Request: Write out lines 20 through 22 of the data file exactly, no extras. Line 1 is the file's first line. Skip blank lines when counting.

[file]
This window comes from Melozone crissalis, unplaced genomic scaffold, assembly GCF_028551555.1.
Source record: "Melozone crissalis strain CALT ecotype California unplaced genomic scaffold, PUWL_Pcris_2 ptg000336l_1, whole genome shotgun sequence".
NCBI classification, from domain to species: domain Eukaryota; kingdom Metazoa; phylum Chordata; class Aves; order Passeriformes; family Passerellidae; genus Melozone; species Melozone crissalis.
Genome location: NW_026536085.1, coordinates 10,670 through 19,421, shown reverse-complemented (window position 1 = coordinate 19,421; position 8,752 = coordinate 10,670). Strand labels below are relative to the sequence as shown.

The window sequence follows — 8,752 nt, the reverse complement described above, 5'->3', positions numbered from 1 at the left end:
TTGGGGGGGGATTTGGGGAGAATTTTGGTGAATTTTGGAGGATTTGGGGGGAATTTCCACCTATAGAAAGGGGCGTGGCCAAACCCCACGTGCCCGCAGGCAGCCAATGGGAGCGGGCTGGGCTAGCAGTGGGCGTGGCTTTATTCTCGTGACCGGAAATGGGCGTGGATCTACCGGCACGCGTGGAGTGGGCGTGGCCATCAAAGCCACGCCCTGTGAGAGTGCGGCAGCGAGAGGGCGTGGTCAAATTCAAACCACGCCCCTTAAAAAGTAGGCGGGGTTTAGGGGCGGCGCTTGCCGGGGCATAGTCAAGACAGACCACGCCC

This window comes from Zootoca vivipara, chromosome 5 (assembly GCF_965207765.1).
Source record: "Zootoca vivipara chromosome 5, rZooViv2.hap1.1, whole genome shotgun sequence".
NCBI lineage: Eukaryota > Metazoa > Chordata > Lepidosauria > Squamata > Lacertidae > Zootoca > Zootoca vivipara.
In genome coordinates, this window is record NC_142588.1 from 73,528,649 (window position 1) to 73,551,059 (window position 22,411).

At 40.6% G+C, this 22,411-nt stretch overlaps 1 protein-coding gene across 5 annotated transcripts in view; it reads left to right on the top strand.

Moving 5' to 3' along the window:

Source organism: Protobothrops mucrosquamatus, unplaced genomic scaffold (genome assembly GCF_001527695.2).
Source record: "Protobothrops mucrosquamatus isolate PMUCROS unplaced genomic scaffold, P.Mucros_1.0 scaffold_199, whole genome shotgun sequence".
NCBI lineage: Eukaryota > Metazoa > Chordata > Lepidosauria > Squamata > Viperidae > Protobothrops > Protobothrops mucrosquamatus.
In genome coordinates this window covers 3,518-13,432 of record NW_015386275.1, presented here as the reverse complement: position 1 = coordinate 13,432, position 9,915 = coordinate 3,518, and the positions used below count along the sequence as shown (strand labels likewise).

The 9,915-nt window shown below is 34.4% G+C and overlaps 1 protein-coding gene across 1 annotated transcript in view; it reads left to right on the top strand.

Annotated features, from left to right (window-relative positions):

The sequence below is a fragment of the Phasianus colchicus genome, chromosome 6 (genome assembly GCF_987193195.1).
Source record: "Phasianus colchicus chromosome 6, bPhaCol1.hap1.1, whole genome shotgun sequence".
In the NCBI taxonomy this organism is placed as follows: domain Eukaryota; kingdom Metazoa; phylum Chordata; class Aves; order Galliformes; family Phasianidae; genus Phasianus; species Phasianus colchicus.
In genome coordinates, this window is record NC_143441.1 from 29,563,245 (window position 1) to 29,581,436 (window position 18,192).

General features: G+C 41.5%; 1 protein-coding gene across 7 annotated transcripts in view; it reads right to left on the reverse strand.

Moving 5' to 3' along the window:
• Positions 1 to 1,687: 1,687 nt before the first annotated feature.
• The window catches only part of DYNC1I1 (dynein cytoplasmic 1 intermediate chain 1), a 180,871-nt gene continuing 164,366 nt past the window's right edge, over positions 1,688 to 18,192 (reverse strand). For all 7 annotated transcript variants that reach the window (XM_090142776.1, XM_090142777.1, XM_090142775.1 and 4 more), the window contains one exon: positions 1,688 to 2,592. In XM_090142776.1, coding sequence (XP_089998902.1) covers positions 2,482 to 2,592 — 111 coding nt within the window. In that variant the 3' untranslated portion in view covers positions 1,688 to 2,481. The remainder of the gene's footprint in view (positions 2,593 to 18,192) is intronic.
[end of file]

Source record: "Phasianus colchicus chromosome 6, bPhaCol1.hap1.1, whole genome shotgun sequence".
In the NCBI taxonomy this organism is placed as follows: domain Eukaryota; kingdom Metazoa; phylum Chordata; class Aves; order Galliformes; family Phasianidae; genus Phasianus; species Phasianus colchicus.
In genome coordinates, this window is record NC_143441.1 from 29,563,245 (window position 1) to 29,581,436 (window position 18,192).